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Re: Getting back to the Chinese example

From: Gary Adams - Sun Microsystems Labs BOS <gra@zeppo.East.Sun.COM>
Date: Mon, 28 Oct 1996 15:21:55 -0500
Message-Id: <199610282021.PAA01927@zeppo.East.Sun.COM>
To: www-international@w3.org, avine@dakota-76.Eng.Sun.COM

> Date: Mon, 28 Oct 1996 11:51:08 -0800
> From: avine@dakota-76.Eng (Andrea Vine [CONTRACTOR])

> OK, David's example of a preamble style in English vs. Chinese seems to point to a particular view of the 
CLASS name, that is, it is the individual user defining the name.  Not the language, not the locale, not the 
international standards groups.
> So, regardless of what country or language a person has defined, they type:
> When their HTML parser sees CLASS=FOOBAR, it looks in defined paths for a style labeled FOOBAR (here is one 
point of contention, does it look for an exact match, including case, for FOOBAR?  Or does it look for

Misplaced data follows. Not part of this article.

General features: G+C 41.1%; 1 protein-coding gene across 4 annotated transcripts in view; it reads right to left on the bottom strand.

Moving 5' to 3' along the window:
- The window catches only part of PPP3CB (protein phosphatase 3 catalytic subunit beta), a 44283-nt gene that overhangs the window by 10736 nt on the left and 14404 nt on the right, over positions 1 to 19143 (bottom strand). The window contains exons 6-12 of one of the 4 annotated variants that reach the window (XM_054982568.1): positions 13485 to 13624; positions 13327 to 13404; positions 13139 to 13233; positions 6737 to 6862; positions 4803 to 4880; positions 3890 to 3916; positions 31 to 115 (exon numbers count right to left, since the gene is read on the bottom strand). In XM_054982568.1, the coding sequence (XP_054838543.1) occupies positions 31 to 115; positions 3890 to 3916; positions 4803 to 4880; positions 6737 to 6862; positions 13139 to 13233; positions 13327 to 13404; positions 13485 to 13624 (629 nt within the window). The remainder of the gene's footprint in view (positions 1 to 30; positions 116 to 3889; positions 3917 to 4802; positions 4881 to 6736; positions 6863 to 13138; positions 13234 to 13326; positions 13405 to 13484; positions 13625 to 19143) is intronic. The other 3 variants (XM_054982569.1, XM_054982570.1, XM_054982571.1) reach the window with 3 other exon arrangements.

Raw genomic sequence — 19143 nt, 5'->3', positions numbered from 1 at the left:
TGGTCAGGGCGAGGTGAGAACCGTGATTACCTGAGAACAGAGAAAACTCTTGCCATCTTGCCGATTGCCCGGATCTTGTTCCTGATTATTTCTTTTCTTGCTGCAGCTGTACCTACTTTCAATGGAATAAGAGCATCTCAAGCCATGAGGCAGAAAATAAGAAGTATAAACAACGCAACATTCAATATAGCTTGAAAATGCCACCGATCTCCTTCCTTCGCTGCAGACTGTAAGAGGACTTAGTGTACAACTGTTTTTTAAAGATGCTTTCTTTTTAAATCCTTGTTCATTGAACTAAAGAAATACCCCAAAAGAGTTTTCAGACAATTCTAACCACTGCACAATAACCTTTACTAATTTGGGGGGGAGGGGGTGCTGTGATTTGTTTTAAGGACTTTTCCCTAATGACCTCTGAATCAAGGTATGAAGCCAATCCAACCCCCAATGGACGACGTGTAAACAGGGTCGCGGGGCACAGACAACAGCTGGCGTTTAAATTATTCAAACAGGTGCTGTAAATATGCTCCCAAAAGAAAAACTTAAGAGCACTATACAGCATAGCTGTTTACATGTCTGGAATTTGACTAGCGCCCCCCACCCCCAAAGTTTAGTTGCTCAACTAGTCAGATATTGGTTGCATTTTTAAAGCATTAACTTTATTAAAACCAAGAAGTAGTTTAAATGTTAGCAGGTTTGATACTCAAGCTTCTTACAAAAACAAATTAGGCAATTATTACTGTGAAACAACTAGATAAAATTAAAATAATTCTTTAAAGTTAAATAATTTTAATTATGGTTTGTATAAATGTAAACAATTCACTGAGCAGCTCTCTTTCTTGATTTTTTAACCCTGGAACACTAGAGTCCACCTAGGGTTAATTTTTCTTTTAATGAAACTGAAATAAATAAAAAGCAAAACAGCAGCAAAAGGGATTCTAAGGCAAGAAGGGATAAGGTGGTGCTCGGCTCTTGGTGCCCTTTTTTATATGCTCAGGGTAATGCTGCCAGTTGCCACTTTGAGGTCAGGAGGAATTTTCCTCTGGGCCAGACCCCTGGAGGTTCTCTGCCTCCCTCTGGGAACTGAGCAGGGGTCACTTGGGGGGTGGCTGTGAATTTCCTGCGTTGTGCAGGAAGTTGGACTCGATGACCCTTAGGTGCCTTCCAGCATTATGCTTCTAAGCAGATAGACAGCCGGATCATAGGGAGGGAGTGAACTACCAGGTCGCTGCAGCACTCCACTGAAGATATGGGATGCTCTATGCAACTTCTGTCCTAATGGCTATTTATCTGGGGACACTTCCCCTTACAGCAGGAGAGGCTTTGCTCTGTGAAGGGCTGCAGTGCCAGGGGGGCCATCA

Foobar, foobar, FoOBaR, etc.  I recognize that this is not yet resolved...).  If it does not find FOOBAR, be 
it Chinese, Swahili, or Esperanto, that style cannot be used, therefore it defaults to some standard style it 
would normally use.

I hope **style** is just one of the "uses" intended for CLASS names. There are far richer 
applications that are possible with semantically tagged text. e.g.I'd love to see, abstracts,
preambles, citations etc. indexed separately from full text indexes of the web.

> Now, recognizing that case-conversion is a problem, I am trying to understand the other bones of 
contention.  In my interpretation, I would say the matching should be exact internal encoding, no conversions 
no composition/decomposition.  However the individual user has typed it is exactly what should be matched.

Exact matching without case conversion seems to be the simplest implementation
alternative. Recommending composed characters for western European languages
and decomposed characters for the rest of the world scripts may be the most 
portable interpretation for names.
Received on Monday, 28 October 1996 18:49:58 UTC

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